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Tips and tricks for lockdown photography

  • Written by  Geographical
  • Published in Geophoto
Tips and tricks for lockdown photography
16 Apr
2020
With so much to see on our doorsteps, this is no time to put down the camera 

Over the years, Geographical’s resident photographer, Keith Wilson, has shared a vast array of photography advice in his monthly column. While some have focused on adventure – be it photographing polar bears, volcanoes, dangerous borders or street scenes – many are just as relevant to a life in lockdown as to one full of travel. With so much to see in our gardens and parks, this is no time to put down the camera – in fact it might just be time to take a closer look at the world on our doorsteps.

We’ve collated some of Keith’s most relevant columns for those looking to get in some practise...

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Ready for a close-up: macro photography

Whatever your subject, looking through a macro lens provides an entirely different way of seeing the world, says Keith Wilson.


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The lessons to be learnt from just one photo a day

The move away from film has meant more pictures being taken at more times than ever before – but does that always result in better photography? Is there something to be learnt from setting yourself limits, asks Keith Wilson.


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Photographing the night sky

Few sights are more dramatic than a star-filled sky at night. But to capture it in all its glory, you need to get far, far away, says Keith Wilson.


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The soft touch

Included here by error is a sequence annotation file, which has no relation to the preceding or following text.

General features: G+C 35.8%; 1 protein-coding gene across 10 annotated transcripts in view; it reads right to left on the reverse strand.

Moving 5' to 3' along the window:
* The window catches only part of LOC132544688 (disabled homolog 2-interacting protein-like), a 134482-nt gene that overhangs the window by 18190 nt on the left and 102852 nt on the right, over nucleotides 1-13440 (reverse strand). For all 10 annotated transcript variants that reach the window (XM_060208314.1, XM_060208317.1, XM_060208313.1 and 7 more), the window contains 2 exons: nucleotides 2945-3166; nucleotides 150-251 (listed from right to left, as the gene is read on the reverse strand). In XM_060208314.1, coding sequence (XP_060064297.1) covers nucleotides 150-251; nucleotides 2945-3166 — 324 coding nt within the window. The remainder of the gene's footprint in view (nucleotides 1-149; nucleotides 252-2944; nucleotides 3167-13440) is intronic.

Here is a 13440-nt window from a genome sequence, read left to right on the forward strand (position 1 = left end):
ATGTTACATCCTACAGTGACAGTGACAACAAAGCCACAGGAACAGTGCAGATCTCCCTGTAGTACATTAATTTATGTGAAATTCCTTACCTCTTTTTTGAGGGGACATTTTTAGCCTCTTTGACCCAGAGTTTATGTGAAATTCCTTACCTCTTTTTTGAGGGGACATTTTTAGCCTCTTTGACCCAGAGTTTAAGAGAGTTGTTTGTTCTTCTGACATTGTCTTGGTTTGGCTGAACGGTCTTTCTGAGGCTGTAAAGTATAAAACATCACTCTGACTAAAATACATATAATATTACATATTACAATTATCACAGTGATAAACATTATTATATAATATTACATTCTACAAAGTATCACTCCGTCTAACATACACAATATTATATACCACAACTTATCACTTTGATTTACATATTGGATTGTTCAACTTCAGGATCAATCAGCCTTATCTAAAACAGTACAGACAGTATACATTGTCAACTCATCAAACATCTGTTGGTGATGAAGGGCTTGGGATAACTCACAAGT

So much photographic theory is dedicated to image sharpness that you may think it best to delete any images that are soft or blurred. But this doesn’t mean pictures which are deliberately blurred or out of focus should be eschewed.


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The camera in your pocket

Today, the camera is regarded as an essential smartphone feature. But it was only in the previous decade that the developments we now take for granted were first conceived.


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Trees of Life

As the most common tree species in the UK, the English oak holds both a venerable and symbolic place in the nation’s landscape and heritage.


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The secret garden

Spring is a season that many photographers look forward to the most because the changes in light, climate and landscape make a dramatic relief from the grey monotony that typifies a winter.


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Photographing Mr Fox

They may be seen to most as an urban blight, but if you’re prepared to look past the surface scavenger, red foxes can be the focus for some breathtaking natural photography.


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